The Museum Langmatt in Baden, Switzerland, has provoked an outcry with its intention to sell three paintings by Paul Cézanne. The works are among the more valuable pieces in its small collection and will be sold at Christie's New York in November.
The museum houses the Impressionist art collection of Sidney and Jenny Brown—of around 50 works in total—in a villa designed for them, where the family lived for two generations. The collection and house were bequeathed to the city of Baden in 1987. The Browns earned their fortune in engineering and founded Brown, Boveri & Cie., which grew into the multinational corporation known today as ABB.
The city of Baden and the Langmatt Foundation say they need to raise SFr40m ($44.4m) to keep the museum operating, and the foundation plans to use the revenue from the art sales to set up an endowment fund to secure its future.
But critics say the paintings on offer at Christie’s 20th Century Evening Sale on 9 November are among the jewels of the collection, especially Cézanne’s Fruits et pot de gingembre (fruit and pot of ginger, around 1890-93).
“It is outrageous,” says Tobia Bezzola, the president of the Swiss branch of the International Council of Museums (Icom). “For Icom, this is an absolute no-go. We have written an official letter to the foundation. They are selling off core elements of the collection to finance future operating costs.”
Bezzola also warns that the sale could set “an enormously dangerous example” to other museums. “Cities and cantons in Switzerland are very often tempted to propose the sale of artworks to cover the operating costs of museums,” he says. “It is so very short-sighted.”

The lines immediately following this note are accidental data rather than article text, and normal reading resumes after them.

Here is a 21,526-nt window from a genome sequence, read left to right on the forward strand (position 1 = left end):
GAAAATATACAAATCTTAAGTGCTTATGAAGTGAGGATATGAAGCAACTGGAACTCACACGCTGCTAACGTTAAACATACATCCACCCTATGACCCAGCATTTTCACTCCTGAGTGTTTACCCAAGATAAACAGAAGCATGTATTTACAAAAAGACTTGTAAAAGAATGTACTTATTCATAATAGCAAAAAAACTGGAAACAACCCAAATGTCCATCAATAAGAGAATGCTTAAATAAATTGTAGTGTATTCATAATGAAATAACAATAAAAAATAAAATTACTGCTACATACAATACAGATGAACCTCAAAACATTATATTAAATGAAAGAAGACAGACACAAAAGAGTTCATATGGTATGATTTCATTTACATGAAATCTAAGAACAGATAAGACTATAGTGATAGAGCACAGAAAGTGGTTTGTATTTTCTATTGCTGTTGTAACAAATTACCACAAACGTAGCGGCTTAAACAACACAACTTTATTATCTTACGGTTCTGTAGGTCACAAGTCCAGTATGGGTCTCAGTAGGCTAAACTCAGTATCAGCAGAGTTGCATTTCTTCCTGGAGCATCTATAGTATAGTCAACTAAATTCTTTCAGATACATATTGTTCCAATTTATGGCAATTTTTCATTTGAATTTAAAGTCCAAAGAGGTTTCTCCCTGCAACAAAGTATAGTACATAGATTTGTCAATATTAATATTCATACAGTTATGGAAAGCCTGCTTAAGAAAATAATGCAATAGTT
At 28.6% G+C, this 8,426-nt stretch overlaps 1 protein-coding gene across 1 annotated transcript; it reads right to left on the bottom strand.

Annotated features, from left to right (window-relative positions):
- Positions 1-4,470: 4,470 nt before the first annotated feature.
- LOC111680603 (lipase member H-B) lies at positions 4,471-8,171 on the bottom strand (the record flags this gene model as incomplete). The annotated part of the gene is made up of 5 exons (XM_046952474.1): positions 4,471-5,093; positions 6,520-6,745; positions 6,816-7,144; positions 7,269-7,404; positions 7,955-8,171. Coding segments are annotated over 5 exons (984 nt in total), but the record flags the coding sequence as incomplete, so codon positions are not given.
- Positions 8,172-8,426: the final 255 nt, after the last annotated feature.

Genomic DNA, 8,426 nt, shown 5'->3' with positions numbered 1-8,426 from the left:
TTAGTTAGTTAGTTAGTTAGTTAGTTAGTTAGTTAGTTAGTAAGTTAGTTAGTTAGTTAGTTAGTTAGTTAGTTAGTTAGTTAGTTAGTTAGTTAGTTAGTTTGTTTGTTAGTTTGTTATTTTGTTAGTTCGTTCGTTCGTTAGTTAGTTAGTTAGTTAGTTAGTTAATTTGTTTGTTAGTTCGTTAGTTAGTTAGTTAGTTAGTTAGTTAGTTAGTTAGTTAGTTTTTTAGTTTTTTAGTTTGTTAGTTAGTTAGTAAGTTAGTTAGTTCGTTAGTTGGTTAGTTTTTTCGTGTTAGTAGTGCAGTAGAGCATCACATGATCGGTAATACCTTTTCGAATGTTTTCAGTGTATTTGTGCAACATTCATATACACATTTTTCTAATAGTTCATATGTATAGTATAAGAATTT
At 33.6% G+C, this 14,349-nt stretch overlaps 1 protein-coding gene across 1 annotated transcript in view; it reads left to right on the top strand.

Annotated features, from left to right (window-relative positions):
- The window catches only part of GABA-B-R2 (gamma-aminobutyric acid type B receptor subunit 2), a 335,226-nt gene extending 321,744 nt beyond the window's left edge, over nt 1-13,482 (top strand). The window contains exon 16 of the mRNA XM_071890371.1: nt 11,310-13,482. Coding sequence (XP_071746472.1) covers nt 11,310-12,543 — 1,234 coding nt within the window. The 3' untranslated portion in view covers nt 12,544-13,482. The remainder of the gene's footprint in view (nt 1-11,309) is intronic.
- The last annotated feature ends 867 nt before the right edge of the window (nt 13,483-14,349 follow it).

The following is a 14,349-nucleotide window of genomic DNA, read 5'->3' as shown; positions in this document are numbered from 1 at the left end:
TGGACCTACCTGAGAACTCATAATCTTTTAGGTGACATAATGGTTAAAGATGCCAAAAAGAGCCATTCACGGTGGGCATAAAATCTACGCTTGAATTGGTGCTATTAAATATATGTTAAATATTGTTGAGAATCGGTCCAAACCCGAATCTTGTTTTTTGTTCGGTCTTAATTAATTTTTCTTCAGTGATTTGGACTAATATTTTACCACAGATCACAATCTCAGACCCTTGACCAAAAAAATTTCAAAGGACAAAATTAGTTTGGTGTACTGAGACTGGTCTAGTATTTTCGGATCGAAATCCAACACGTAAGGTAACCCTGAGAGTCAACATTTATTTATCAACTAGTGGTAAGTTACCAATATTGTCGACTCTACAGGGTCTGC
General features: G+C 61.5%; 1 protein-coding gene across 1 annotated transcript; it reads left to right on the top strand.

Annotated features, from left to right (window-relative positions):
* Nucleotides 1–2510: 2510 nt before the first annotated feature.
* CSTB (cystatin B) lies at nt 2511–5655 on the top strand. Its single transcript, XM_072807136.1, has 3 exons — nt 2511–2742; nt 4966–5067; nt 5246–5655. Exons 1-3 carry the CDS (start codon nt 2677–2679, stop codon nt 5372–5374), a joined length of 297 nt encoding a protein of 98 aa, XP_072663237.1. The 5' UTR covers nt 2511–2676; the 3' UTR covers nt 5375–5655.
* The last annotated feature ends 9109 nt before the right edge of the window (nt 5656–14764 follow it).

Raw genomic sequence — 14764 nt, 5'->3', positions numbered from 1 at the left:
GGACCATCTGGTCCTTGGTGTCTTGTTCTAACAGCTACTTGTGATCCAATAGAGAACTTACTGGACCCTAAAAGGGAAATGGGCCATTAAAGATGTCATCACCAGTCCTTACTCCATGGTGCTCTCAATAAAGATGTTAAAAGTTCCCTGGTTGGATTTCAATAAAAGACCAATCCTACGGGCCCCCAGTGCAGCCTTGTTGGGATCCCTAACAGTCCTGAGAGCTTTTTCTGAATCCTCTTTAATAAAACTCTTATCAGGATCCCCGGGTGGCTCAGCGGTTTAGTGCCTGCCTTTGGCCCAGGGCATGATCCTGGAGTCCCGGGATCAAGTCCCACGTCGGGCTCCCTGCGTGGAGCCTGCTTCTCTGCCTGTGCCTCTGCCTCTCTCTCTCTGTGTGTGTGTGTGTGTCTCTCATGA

Icom’s guidelines on deaccessioning objects from museum collections stipulate that “in no event should the potential monetary value of an object be considered as part of the motive for determining whether or not to deaccession.”
Christie’s describes the format for the sale as “unique”, in that if the first lot, Fruits et pot de gingembre, fetches the target amount of around $44.4m, then the remaining two paintings will be withdrawn from the auction. The still life is estimated to fetch between $35m and $55m.
The other two works on offer are Quatre pommes et un couteau (four apples and a knife, 1885) and La mer à L’Estaque (the sea at L’Estaque, 1878-79).
Markus Stegmann, the director of the Museum Langmatt, concedes that the sale is “painful,” but says it is a last resort to save the museum after alternative efforts to raise funds to keep the Langmatt Foundation afloat failed. The museum is also in desperate need of renovation, which is to be financed by the city of Baden, the canton of Aargau and individual donors, with the foundation itself contributing some funds.
“The foundation is almost insolvent,” Stegmann says. “This is an emergency measure. I understand the reactions—the concern and the fears—but it is about the very existence of the museum and its collection. Our goal is to invest the money in a fund that will ensure us the income of SFr1m per year that we need to keep the museum going.”
Alfred Sulzer, a former president of the board of the Langmatt Foundation and a great-nephew of the Brown couple, said he is convinced the planned sale violates the deeds of the foundation and goes against the conditions in the donor’s will. His lawyer wrote to Christie’s in early October, asking the company to inform potential buyers of his view that the sale is illegal. Sulzer says that if the sale proceeds he “will pursue this to the highest court in Switzerland”.
But Stegmann says the foundation is confident that the sale is permissible under its rules. “The process of making this decision has taken several years,” he says.